Bonin recall backers can begin collecting signatures

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Wave Wire Services

LOS ANGELES — A petition for the recall of Los Angeles Councilman Mike Bonin has been approved for circulation, the city clerk announced July 13.

Bonin was served with a recall notice on June 15, which made him the second council member to be the target of a recall effort in less than a week, along with Councilwoman Nithya Raman. The draft petition for Raman’s recall was approved by the city clerk July 9.

Petitioners against Bonin, who represents Westside neighborhoods including Venice, and Raman, who represents neighborhoods including Hollywood and Silver Lake, cite anger with how the council members have handled the city’s homelessness crisis.

This recall campaign is an extravagant waste of taxpayer money, a thinly disguised attempt to derail my efforts to provide real solutions to our homelessness crisis, and the latest in a series of recall attempts to silence strong progressive voices,” Bonin said after he was served by the notice in June.

Under Los Angeles’ recall rules, constituents are able to sign petitions to recall council members starting four weeks after the notices are served. To get the recall effort on the ballot, campaigns have 120 days to obtain verified signatures from 15% of the districts’ registered voters.

The petition’s deadline is Nov. 10 for Bonin’s recall and it needs at least 27,387 signatures from qualified registered voters in his district. The effort against Raman requires at least 27,405 signatures by Nov. 4.

Under Mike Bonin’s watch, the humanitarian crisis of the homeless population is growing exponentially,” the Recall Bonin 2021 campaign said on its website. “Taxpayer money is squandered.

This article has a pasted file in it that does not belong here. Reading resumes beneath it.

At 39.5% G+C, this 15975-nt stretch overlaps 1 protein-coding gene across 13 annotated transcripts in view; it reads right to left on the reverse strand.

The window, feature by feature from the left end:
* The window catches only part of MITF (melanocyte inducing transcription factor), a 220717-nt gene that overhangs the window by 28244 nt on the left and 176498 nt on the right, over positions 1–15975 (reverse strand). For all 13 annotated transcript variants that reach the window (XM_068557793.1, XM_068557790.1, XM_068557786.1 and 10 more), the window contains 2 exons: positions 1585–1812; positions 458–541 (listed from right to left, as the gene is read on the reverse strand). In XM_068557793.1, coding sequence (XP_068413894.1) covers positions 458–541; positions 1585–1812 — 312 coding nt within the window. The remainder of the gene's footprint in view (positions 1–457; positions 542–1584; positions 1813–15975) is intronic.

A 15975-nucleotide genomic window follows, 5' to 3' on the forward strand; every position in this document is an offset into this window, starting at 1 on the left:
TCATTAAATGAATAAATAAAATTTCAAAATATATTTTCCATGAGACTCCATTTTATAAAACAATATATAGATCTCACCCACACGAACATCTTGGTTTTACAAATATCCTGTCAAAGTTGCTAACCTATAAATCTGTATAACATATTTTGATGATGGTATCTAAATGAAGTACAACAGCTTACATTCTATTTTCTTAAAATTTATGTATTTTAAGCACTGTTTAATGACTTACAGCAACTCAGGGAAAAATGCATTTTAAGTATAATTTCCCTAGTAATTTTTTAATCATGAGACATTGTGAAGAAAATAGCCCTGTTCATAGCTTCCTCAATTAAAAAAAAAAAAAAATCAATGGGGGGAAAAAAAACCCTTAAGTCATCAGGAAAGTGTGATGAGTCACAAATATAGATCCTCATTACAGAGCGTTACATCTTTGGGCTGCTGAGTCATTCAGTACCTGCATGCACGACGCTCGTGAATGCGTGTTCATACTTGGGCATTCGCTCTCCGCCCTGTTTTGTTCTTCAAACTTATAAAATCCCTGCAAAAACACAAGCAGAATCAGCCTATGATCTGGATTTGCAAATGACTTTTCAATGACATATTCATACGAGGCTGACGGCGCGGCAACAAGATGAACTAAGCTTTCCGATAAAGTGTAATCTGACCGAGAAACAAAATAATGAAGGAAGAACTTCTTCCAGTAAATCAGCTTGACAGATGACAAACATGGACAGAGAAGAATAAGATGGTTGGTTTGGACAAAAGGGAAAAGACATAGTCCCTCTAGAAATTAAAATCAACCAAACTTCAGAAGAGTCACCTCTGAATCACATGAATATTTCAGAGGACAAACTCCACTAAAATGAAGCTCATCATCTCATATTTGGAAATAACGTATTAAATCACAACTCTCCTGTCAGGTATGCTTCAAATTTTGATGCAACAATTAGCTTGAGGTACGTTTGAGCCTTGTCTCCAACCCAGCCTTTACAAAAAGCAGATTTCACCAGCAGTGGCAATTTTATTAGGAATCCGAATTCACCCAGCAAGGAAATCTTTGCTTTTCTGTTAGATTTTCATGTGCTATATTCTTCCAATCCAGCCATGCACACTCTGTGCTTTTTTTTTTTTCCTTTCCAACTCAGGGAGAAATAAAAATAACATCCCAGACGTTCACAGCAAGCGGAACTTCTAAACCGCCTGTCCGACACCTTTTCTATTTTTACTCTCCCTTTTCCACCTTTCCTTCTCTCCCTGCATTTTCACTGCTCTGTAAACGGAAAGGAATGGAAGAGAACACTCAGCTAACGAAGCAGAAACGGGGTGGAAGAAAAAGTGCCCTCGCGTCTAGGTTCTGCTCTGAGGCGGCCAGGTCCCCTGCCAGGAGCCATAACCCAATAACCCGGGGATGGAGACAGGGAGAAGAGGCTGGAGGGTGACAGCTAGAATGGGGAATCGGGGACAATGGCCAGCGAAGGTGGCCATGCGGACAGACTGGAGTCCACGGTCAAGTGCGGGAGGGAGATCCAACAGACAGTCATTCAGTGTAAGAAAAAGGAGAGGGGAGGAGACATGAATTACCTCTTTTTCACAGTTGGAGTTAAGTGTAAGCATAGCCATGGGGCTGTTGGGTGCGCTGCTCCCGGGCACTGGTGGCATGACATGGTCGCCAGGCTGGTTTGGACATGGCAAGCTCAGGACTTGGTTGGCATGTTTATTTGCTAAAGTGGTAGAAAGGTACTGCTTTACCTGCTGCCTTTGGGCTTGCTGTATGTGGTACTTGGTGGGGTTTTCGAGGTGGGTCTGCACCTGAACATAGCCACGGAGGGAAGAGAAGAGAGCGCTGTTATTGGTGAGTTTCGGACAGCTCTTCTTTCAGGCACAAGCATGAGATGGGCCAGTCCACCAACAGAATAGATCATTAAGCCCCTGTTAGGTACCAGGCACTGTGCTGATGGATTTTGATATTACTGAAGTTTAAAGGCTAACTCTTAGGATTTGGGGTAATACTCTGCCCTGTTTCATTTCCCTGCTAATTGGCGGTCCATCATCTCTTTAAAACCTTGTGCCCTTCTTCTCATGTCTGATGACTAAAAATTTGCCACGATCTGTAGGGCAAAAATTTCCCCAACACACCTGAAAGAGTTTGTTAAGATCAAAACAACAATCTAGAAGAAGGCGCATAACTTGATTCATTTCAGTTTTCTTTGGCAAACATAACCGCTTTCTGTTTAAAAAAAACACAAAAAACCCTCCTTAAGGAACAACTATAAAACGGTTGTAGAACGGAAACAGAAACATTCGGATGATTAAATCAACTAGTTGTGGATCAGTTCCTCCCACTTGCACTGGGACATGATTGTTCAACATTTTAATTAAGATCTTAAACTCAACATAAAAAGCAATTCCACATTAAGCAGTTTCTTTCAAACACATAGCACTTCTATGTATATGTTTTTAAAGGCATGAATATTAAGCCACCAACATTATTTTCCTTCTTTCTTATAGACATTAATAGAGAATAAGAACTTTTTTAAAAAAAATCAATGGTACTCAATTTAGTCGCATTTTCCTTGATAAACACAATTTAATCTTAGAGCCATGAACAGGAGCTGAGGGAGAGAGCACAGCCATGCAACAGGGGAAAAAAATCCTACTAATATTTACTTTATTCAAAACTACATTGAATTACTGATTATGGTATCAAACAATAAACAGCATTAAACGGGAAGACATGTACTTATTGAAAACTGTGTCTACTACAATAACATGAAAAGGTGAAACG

“Crime is rampant and rising. Neighborhoods and schools are unsafe. We feel afraid to visit public beaches and community parks,” the website statement added.  

Bonin said in his statement that the campaign is backed by right-wing forces and constituents who have fought to stop housing, shelter and services in the coastal neighborhoods, “leaving people to die on the streets.”

The councilman is in the middle of a weeks-long initiative to clear the Venice Boardwalk and offer all of its unhoused residents a pathway to permanent housing. The program had brought 110 people into shelter as of July 12.

Bonin said it may take time to place the unhoused Venice residents into the permanent housing options, particularly through the voucher program, as the city must identify willing landlords and available units.

In the interim, temporary housing has been given, including up to six months of motel placements, which is the most commonly requested form of temporary housing, Bonin said.

Leading up to the recall effort, Bonin faced increased backlash from constituents since introducing a motion to have the city explore housing homeless people in temporary cabins and safe camping sites on beach parking lots, including one at Will Rogers State Beach.

More than 31,000 opponents of the motion signed a petition against creating camping sites and tiny home sites in Westside beaches and parks.

If the motion is approved by the City Council, people who are homeless because of drugs and mental illness will have the legal right to live in the parking lot at our public beach in Pacific Palisades,” the petition stated.

Bonin sent an email to constituents in May in an attempt to dispel what he said were rumors that his motion, which asks only for a report on feasibility, would actually create encampments.

Some are claiming I have proposed that the city allow homeless encampments at our parks and beaches. That rumor is not true.” Bonin’s email said.

“On the contrary, what I have proposed is designed to reduce encampments, so that our public spaces can return to full public use,” he said.

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